“We can shy away from it and pretend like it didn’t happen, or we can act responsibly and realize that we made some mistakes, and try to rectify those mistakes and learn from them.”
He continued, explaining why exactly they chose to do what they did (if you can believe them this time, they’ve offered way too many excuses at this point)….
“We had the intent that was designed for us to have more people play it over a longer period of time. And like a lot of other games on the market, to be able to afford to do that we had an idea of getting returns from that. But at the same time, we got it wrong.”
…and talked about how they would use what they learned here moving forward.
“We have taken significant steps as a company to review and understand the mechanics around monetization, loot boxes, and other things in our games before they go to market,” he says. “For games that come next, for Battlefield or for Anthem, [players have] made it very clear that we can’t afford to make similar mistakes. And we won’t... We have to take action and show people that we’re serious about building the best possible products, that we’re serious about treating the players fair, and we’re here to make the best possible entertainment that we can. And in the cases where we don’t get it right, we just have to listen and learn from it and be better.”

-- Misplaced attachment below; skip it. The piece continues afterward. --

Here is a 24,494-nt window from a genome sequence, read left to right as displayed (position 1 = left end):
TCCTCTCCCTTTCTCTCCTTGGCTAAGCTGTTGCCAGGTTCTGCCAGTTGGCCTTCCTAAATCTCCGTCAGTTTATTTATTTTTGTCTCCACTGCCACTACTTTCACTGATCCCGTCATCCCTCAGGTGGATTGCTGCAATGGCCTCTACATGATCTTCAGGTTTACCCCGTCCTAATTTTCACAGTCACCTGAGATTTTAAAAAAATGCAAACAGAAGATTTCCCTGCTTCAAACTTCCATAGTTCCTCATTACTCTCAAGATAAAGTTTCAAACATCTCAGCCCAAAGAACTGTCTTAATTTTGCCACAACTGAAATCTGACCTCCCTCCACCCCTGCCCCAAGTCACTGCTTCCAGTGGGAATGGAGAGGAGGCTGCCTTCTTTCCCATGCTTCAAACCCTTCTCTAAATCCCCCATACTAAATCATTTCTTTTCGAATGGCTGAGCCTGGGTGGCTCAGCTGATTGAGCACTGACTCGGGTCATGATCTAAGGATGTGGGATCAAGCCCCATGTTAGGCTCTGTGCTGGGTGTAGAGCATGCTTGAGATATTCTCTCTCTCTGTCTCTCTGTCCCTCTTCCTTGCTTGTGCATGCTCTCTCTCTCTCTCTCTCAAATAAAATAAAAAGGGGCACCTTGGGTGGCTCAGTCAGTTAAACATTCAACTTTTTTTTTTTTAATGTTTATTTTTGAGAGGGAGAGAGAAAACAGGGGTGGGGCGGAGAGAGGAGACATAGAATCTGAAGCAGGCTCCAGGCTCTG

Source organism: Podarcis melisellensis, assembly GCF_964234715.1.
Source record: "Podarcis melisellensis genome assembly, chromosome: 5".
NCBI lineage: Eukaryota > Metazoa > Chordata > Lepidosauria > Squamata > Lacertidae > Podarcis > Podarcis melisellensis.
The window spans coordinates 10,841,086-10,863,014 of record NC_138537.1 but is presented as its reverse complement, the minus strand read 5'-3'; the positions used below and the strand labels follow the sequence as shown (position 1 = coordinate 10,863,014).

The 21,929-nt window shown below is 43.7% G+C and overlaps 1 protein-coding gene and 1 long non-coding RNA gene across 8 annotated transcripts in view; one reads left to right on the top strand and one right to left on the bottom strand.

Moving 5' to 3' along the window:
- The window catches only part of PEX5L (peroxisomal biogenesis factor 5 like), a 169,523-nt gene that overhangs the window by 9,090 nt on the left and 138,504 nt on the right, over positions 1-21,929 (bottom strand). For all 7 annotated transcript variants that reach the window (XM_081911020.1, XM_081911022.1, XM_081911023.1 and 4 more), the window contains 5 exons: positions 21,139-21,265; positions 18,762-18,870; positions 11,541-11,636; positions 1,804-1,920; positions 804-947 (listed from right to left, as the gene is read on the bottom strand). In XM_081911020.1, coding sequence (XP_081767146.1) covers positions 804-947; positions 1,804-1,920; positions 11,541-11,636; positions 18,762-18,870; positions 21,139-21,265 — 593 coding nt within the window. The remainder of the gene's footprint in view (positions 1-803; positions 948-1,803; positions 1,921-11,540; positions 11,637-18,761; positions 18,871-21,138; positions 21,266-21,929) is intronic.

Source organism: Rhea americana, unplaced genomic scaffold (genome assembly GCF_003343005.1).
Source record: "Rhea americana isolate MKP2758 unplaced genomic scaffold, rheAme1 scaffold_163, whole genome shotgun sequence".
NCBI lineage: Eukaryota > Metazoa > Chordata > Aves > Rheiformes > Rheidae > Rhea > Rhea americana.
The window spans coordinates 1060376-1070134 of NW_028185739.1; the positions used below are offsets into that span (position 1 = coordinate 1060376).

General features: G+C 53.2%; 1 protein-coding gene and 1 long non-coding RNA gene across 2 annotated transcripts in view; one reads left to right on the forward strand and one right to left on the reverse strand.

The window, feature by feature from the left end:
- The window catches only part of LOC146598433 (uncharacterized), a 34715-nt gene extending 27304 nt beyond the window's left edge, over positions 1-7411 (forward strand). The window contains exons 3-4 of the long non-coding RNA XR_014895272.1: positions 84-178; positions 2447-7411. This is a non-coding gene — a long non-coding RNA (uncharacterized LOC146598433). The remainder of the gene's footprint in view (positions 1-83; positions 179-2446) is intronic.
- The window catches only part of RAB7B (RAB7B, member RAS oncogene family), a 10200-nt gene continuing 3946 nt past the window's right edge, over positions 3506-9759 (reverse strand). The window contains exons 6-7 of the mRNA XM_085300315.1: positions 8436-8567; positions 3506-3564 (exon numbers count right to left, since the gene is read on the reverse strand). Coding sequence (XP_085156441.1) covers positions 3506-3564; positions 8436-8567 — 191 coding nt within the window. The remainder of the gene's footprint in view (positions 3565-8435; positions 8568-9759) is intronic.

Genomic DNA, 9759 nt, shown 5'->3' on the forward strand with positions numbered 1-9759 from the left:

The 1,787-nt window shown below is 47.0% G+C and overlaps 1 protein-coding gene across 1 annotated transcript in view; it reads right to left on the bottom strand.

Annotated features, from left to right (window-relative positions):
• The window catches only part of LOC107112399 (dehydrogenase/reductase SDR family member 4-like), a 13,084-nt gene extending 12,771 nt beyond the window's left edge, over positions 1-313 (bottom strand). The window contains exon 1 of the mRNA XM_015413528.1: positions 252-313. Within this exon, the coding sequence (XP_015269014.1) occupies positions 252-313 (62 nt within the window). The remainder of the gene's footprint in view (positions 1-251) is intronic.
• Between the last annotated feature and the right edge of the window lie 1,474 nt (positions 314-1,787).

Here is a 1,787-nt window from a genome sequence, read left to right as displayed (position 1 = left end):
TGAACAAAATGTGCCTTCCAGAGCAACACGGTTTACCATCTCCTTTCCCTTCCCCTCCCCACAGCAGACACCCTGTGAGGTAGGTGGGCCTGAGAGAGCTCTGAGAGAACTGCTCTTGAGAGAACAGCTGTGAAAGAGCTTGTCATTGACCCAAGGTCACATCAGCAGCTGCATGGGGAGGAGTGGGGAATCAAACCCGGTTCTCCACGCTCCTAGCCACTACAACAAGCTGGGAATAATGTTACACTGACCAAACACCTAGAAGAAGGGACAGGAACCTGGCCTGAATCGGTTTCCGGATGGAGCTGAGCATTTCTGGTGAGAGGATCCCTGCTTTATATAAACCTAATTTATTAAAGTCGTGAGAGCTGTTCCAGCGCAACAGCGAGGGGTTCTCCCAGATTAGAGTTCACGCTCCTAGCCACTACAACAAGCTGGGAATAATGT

Okay, sure. Fool me once, EA, shame on you. But if you think you’re gonna fool me twice, ha, not likely. I’ll believe you’ve learned when Anthem is in the public’s hands, and not a moment sooner.
And I know I’m not the only one.